Each morning, at around 6am, the crowd starts to gather, a loose line forming outside the Colleton County Courthouse for the murder trial of Alex Murdaugh, reports the BBC.
Mr Murdaugh, scion of a legal dynasty, has pleaded not guilty in the fatal shootings of his wife and son.
The trial in Walterboro, South Carolina - which has ended its third week - is just one piece of his stunning downfall, which features accusations of corruption and a faked assassination.
The case has captivated the state.
"It's the only thing happening in Walterboro - the only thing that's ever happened in Walterboro," said Cassie Headden, as she waited in line on Friday morning.
Spectators say they were fascinated by both the alleged crimes and the dramatic downfall of a storied southern family. From 1920 to 2006, three generations of Murdaughs served consecutively as chief prosecutors for the area, while their private family litigation firm earned them a small fortune.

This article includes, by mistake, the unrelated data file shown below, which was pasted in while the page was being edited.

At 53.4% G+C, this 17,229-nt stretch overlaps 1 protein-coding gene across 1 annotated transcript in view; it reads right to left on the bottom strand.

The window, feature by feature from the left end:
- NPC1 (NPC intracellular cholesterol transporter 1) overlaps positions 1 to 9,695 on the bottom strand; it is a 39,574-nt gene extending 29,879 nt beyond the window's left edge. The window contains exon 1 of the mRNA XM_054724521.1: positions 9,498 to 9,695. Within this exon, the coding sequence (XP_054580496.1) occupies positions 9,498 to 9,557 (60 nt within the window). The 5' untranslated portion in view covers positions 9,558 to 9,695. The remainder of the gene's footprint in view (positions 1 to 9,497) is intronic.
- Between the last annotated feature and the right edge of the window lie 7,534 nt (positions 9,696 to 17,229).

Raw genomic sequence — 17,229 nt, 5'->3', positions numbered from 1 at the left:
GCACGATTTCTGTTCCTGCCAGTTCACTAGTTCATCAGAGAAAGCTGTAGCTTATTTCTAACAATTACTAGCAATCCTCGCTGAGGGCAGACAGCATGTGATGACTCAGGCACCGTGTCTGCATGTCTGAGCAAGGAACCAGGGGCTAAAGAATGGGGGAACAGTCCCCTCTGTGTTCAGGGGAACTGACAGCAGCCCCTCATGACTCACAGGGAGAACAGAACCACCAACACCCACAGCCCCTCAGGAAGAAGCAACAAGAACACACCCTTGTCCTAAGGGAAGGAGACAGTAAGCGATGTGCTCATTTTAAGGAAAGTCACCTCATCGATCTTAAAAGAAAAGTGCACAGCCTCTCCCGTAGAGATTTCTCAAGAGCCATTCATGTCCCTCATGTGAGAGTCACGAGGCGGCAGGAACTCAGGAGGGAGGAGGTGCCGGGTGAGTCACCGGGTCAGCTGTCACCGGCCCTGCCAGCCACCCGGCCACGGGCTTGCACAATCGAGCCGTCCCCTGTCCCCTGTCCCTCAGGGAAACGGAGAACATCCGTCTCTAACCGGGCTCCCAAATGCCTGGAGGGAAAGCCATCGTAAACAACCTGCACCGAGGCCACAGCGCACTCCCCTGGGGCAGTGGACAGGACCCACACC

"They ruled this area for years and years, and now that's starting to crumble - at least it looks like it," said Wally Pregnall, who travelled from Charleston to watch the trial.
Others have come in from across the country - California, Idaho, Wisconsin and Maine - turning this small city in the southern part of the state into a true-crime tourist destination.
One group of friends carpooled an hour's drive from Hilton Head Island to watch together; another family drove two hours from Aiken, South Carolina, and took the day off work. Earlier this week, a local middle school teacher brought her class of teenagers in as a field trip.
"I feel like it's being a part of history and we just wanted to be here to witness it," said Monica Petersen outside the court on Friday.
The regulars carried snacks and water in clear plastic purses - the only type of bag allowed in court - and packed coats and scarves to stay warm inside the heavily air conditioned courtroom. Some brought notebooks, scribbling along to the proceedings, after willingly giving up their mobile phones, which are banned for spectators.
"We've joked that if John Grisham wrote this novel that people would have said he's lost it, because it's too unbelievable," said Walt Flowers, also from Charleston.
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